This year’s German Logistics Convention was held from 28 to 30 October. The motto was “A moving world” and the organizers proved an acute awareness of the economic and the overall political situation: although at the time the motto for the convention was decided on, such developments as the refugee issue and the extraordinary occurrences involving one of the world’s biggest automobile manufacturers could not have been foreseen.
An extraordinary logistics conference in an extraordinary age
With high-profile speakers such as the Federal Minister of Finance Wolfgang Schäuble, the former U.S. Ambassador John C. Kornblum, and Wolfgang Bernhard, Member of the Board of Directors of Daimler AG, and Dr. Stefan Asenkerschbaumer, Vice-Chairman of the Board of Management of Robert Bosch GmbH, this motto and its topicality in politics and business was impressively illustrated: the speeches were without exception of the highest caliber.
The representatives from the political camp put the current situation in context, pointed out courses of action, and, in an agreeable manner, avoided imparting the overall situation with a dramatic touch. Although the economic players adopted positions that clearly made demands on the politicians, the atmosphere throughout was one of unity and not confrontation.
Besides the German Logistics Prize, traditionally awarded to companies realizing an innovative, exemplary logistics concept – this year Engelbert Strauss, supported by BLG Logistics, won the award–special awards were given to the German Red Cross, the German Federal Agency for Technical Relief, and the German Army. In this way, the extraordinary achievements of these organisations in coping with the current influx of refugees from Syria and Afghanistan were recognized, and it shows that, in addition to its role as a lobby group for the logistics sector, the BVL also aims to live up to its shared social responsibility. In this it succeeded.
Topics such as “Internet of Things”, “Industry 4.0” and “Big Data” are the sector’s driving forces. Yet that is nothing new
A review of the speeches in the plenum session and the contributions to the special-topic sessions produces the following picture: there is no appreciably new issue engaging the sector in terms of technology or processes. Instead, such topics as the “Internet of Things”, “Industry 4.0” and “Big Data” are still the driving forces behind the sector, although they are emerging from their hype status and slowly becoming reality, as was clearly expressed in several presentations:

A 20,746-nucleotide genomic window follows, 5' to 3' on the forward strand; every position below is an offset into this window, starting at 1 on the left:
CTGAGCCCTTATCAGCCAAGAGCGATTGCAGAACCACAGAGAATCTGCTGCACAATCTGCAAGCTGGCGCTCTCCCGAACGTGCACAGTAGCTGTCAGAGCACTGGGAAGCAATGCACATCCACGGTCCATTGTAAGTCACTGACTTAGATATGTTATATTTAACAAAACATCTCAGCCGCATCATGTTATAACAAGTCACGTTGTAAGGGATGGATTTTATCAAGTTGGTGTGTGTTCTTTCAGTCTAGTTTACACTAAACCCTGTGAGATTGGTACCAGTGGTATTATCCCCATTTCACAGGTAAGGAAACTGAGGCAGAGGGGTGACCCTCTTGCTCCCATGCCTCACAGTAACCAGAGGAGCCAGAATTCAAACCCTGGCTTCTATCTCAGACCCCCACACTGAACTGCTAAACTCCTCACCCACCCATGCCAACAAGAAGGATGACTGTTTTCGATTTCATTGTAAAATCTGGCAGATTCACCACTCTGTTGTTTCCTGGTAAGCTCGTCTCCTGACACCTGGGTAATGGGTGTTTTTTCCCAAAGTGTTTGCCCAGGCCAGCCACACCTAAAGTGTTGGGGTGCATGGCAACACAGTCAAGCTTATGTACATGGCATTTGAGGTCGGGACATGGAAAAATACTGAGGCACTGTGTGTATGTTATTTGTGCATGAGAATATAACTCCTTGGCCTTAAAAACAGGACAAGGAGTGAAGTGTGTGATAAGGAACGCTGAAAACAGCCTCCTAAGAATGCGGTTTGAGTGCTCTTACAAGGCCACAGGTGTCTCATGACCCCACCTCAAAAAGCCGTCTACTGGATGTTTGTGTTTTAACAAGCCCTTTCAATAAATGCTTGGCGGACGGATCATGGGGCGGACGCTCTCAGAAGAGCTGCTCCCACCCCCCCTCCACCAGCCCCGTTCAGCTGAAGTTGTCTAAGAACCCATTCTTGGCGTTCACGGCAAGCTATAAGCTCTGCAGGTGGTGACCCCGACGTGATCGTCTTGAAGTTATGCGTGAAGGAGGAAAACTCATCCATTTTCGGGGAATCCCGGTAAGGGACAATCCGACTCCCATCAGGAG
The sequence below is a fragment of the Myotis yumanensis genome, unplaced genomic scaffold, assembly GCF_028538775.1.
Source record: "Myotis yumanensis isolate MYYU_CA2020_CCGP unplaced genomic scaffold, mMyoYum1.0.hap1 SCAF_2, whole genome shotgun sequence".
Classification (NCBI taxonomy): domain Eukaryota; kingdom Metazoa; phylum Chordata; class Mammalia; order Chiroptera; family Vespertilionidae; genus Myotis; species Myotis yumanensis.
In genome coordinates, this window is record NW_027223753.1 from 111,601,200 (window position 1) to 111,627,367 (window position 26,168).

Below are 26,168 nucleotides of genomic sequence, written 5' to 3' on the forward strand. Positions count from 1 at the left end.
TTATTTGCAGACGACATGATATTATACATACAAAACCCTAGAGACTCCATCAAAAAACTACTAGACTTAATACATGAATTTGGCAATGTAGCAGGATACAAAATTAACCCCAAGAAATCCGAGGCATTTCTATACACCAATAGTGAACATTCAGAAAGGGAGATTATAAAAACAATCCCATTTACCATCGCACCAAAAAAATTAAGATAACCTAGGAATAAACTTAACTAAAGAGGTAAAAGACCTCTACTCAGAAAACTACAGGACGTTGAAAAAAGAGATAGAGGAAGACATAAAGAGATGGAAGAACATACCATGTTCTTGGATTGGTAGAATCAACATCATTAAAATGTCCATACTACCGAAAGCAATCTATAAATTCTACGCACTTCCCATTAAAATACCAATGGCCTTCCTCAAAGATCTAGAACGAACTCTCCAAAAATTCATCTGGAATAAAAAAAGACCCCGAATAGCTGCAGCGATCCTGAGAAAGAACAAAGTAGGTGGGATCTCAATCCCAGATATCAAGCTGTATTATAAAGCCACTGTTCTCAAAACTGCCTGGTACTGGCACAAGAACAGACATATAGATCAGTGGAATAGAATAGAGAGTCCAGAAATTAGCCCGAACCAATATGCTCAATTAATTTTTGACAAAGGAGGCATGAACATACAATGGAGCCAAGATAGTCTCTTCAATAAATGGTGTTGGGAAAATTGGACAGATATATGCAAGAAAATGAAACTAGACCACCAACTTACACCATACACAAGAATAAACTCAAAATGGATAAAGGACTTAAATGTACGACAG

Dr. Asenkerschbaumer from Bosch, for instance, showed how, in the event of an environmental incident, an app could instantly reveal which of the suppliers are affected and which of the company’s own factories are supplied by these. Based on existing process data, gathered and consolidated via the automotive industry solution SupplyOn, this signifies a major added value for Bosch’s in-house Risk Management in maintaining its ability to supply its customers, and in minimizing reserve stocks.
Jürgen Braunstetter from Continental Automotive explained that topics like the “Internet of Things” cannot, however, function without this seamless database: “First negotiate better, second transport more cleverly, and third avoid transporting” – this is how he summarized the three key approaches to cutting transport costs in his speech on “Extending a global supplier platform by fully integrated transport management”.
To be able to transport more cleverly, he regards the integration of as many suppliers as possible – Continental has incorporated more than 1,000 suppliers through SupplyOn – and systematic ASN (Advance Shipping Notification) feedback as extremely important in ensuring a seamless database.
In his view, the issue of event management – i.e. the integration of every player involved in the process chain – will become increasingly important in future: not only in having the information pertaining the precise location of the truck transporting key parts, but also being informed immediately should things not proceed according to plan. His long-term aim is to recognize actual delivery flows using dynamic movement data and make further improvements on that basis.
The BVL congress is a must-attend event. It always will be
Next year’s congress is eagerly awaited, as Professors Klinkner and Wimmer have once again raised the bar a notch higher. It remains to be seen how they and their team meet the challenge of staging another stimulating conference with such interesting topics and impressive speakers. Judging by past experience, there can be little doubt they will succeed.